Let me show you the same thing on my system by executing the below code, which will replace the white space with an underscore notation.

$ find . -type d -name "* *" -exec bash -c 'mv "$0" "${0// /_}"' {} \;
Remove white space from directory name
Remove white space from directory name

Remove White space Based on Extension Name Using find Command

Finally, we are able to remove whitespace from files and directories, but the problem is that it removes whitespace from all the available files, which I don’t want to happen. In that case, you should specify the type of extension on which the command should perform the work.

Let’s say you hold multiple “.txt” files along with others and you want to remove whitespace between filenames. Then you should invoke the below code, which will first find the .txt extension file which has the white space between filenames, and later it will replace the white space with underscore notation.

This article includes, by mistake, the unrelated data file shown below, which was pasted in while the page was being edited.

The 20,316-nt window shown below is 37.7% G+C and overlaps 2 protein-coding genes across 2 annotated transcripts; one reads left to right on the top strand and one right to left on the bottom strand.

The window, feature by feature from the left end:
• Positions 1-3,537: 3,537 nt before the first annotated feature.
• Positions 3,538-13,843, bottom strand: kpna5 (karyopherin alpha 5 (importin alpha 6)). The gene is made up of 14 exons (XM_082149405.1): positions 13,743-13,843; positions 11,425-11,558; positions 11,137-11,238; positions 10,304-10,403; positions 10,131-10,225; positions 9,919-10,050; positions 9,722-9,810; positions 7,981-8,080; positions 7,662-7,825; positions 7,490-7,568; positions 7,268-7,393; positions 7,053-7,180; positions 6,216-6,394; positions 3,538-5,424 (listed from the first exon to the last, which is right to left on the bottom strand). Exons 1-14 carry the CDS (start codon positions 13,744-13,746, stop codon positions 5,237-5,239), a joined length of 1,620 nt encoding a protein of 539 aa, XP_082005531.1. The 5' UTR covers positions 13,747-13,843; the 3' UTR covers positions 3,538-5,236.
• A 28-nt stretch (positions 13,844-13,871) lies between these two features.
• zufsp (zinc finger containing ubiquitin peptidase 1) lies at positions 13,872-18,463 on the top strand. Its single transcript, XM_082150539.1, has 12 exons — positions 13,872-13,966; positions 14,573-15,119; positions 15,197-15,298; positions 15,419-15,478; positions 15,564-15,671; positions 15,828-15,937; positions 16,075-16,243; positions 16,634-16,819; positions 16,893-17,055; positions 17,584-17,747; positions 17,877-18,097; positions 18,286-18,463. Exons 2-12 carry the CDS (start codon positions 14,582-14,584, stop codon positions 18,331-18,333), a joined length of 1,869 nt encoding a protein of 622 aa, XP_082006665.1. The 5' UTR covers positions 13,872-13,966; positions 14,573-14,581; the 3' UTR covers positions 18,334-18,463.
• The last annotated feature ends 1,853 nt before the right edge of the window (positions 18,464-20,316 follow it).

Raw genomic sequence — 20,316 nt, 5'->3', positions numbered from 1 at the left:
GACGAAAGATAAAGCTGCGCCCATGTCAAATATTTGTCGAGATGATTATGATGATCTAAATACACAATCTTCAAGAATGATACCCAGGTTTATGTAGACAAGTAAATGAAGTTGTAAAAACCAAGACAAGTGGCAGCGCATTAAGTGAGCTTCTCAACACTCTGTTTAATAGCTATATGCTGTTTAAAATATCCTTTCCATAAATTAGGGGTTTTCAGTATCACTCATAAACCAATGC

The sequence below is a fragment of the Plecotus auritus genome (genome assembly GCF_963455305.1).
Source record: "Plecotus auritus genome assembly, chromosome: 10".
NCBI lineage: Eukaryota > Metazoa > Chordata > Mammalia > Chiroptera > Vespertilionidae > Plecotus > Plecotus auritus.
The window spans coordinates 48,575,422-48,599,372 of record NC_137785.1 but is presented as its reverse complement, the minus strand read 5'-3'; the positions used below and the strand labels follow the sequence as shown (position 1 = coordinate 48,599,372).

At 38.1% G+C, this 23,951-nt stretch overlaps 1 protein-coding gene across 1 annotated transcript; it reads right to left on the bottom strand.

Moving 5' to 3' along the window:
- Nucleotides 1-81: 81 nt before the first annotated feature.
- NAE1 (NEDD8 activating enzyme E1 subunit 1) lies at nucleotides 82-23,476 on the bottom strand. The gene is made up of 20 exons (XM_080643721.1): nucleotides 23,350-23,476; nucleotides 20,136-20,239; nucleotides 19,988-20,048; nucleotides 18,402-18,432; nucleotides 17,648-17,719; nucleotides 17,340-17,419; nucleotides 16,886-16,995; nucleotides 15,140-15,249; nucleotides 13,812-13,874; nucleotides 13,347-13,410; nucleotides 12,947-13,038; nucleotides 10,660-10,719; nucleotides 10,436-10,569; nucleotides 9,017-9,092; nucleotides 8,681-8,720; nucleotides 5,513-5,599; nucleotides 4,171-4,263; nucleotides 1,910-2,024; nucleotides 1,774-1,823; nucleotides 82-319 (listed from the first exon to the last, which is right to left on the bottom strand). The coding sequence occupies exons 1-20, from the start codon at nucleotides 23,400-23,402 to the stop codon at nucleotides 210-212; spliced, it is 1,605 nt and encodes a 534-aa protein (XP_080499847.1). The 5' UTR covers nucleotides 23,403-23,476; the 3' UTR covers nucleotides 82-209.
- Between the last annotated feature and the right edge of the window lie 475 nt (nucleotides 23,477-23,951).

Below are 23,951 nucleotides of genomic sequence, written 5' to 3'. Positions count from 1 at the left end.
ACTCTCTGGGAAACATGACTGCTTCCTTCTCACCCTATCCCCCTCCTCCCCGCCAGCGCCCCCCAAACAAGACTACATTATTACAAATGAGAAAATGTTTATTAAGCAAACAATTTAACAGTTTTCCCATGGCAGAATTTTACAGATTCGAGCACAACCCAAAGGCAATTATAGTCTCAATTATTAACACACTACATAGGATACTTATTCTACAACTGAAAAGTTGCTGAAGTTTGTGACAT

$ find . -type f -name "* *.txt" -exec bash -c 'mv "$0" "${0// /_}"' {} \;

Remove White Space from File Name using for loop and mv Command

Alternatively, you can also use for loop conditional statement to replace white space from the file and directory name, so let’s see how you can use for loop to file whitespace along the filename.

First I’ll show you how to add the underscore special character between whitespace, so open your terminal window and go to the location where you want to perform the following action, and paste the below command, which will add the underscore character between whitespace to fill cap.

$ for f in *\ *; do mv "$f" "${f// /_}"; done

The behaviour of the above command

remove white space using for loop condition